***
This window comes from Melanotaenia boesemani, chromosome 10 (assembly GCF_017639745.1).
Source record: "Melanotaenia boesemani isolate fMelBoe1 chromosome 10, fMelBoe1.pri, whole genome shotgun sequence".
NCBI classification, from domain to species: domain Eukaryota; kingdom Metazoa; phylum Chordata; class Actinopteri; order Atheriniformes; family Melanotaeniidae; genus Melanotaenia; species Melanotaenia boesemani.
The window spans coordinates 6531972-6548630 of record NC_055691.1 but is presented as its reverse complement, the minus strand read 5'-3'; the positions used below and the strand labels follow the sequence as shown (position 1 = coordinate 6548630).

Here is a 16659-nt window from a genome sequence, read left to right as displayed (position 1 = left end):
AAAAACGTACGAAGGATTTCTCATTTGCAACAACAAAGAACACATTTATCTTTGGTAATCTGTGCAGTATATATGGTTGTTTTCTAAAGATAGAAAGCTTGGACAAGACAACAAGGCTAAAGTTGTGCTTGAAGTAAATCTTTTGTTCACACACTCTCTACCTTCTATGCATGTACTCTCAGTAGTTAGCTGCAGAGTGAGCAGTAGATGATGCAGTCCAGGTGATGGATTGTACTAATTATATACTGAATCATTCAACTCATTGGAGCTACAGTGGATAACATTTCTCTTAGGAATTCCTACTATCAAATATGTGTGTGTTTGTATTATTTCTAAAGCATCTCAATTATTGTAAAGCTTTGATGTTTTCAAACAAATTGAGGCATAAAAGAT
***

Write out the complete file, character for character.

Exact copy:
This window comes from Melanotaenia boesemani, chromosome 10 (assembly GCF_017639745.1).
Source record: "Melanotaenia boesemani isolate fMelBoe1 chromosome 10, fMelBoe1.pri, whole genome shotgun sequence".
NCBI classification, from domain to species: domain Eukaryota; kingdom Metazoa; phylum Chordata; class Actinopteri; order Atheriniformes; family Melanotaeniidae; genus Melanotaenia; species Melanotaenia boesemani.
The window spans coordinates 6531972-6548630 of record NC_055691.1 but is presented as its reverse complement, the minus strand read 5'-3'; the positions used below and the strand labels follow the sequence as shown (position 1 = coordinate 6548630).

Here is a 16659-nt window from a genome sequence, read left to right as displayed (position 1 = left end):
AAAAACGTACGAAGGATTTCTCATTTGCAACAACAAAGAACACATTTATCTTTGGTAATCTGTGCAGTATATATGGTTGTTTTCTAAAGATAGAAAGCTTGGACAAGACAACAAGGCTAAAGTTGTGCTTGAAGTAAATCTTTTGTTCACACACTCTCTACCTTCTATGCATGTACTCTCAGTAGTTAGCTGCAGAGTGAGCAGTAGATGATGCAGTCCAGGTGATGGATTGTACTAATTATATACTGAATCATTCAACTCATTGGAGCTACAGTGGATAACATTTCTCTTAGGAATTCCTACTATCAAATATGTGTGTGTTTGTATTATTTCTAAAGCATCTCAATTATTGTAAAGCTTTGATGTTTTCAAACAAATTGAGGCATAAAAGAT